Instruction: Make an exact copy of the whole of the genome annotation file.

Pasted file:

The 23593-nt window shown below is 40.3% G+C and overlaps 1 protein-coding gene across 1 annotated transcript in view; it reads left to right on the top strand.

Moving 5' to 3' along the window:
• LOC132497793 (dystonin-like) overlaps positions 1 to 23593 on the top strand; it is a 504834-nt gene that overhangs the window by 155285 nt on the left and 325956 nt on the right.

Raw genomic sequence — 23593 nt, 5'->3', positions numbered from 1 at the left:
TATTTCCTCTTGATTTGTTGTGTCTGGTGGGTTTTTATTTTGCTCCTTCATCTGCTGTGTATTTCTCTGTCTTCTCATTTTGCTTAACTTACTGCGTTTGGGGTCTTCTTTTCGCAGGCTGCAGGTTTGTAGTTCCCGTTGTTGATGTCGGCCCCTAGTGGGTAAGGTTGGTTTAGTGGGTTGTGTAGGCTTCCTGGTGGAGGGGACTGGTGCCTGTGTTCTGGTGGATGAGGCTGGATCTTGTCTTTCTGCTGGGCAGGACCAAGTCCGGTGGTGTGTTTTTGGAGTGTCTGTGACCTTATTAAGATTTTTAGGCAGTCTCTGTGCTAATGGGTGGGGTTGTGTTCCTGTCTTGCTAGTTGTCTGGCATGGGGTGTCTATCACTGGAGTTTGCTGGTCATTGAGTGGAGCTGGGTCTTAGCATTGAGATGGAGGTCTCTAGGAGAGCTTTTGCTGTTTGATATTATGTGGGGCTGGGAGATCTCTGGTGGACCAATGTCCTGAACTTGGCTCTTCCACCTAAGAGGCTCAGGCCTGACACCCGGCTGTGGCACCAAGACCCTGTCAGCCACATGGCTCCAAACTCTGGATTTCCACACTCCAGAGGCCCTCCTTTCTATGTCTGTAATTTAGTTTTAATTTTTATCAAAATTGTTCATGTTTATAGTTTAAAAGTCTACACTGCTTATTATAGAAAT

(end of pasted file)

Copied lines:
The 23593-nt window shown below is 40.3% G+C and overlaps 1 protein-coding gene across 1 annotated transcript in view; it reads left to right on the top strand.

Moving 5' to 3' along the window:
• LOC132497793 (dystonin-like) overlaps positions 1 to 23593 on the top strand; it is a 504834-nt gene that overhangs the window by 155285 nt on the left and 325956 nt on the right.

Raw genomic sequence — 23593 nt, 5'->3', positions numbered from 1 at the left:
TATTTCCTCTTGATTTGTTGTGTCTGGTGGGTTTTTATTTTGCTCCTTCATCTGCTGTGTATTTCTCTGTCTTCTCATTTTGCTTAACTTACTGCGTTTGGGGTCTTCTTTTCGCAGGCTGCAGGTTTGTAGTTCCCGTTGTTGATGTCGGCCCCTAGTGGGTAAGGTTGGTTTAGTGGGTTGTGTAGGCTTCCTGGTGGAGGGGACTGGTGCCTGTGTTCTGGTGGATGAGGCTGGATCTTGTCTTTCTGCTGGGCAGGACCAAGTCCGGTGGTGTGTTTTTGGAGTGTCTGTGACCTTATTAAGATTTTTAGGCAGTCTCTGTGCTAATGGGTGGGGTTGTGTTCCTGTCTTGCTAGTTGTCTGGCATGGGGTGTCTATCACTGGAGTTTGCTGGTCATTGAGTGGAGCTGGGTCTTAGCATTGAGATGGAGGTCTCTAGGAGAGCTTTTGCTGTTTGATATTATGTGGGGCTGGGAGATCTCTGGTGGACCAATGTCCTGAACTTGGCTCTTCCACCTAAGAGGCTCAGGCCTGACACCCGGCTGTGGCACCAAGACCCTGTCAGCCACATGGCTCCAAACTCTGGATTTCCACACTCCAGAGGCCCTCCTTTCTATGTCTGTAATTTAGTTTTAATTTTTATCAAAATTGTTCATGTTTATAGTTTAAAAGTCTACACTGCTTATTATAGAAAT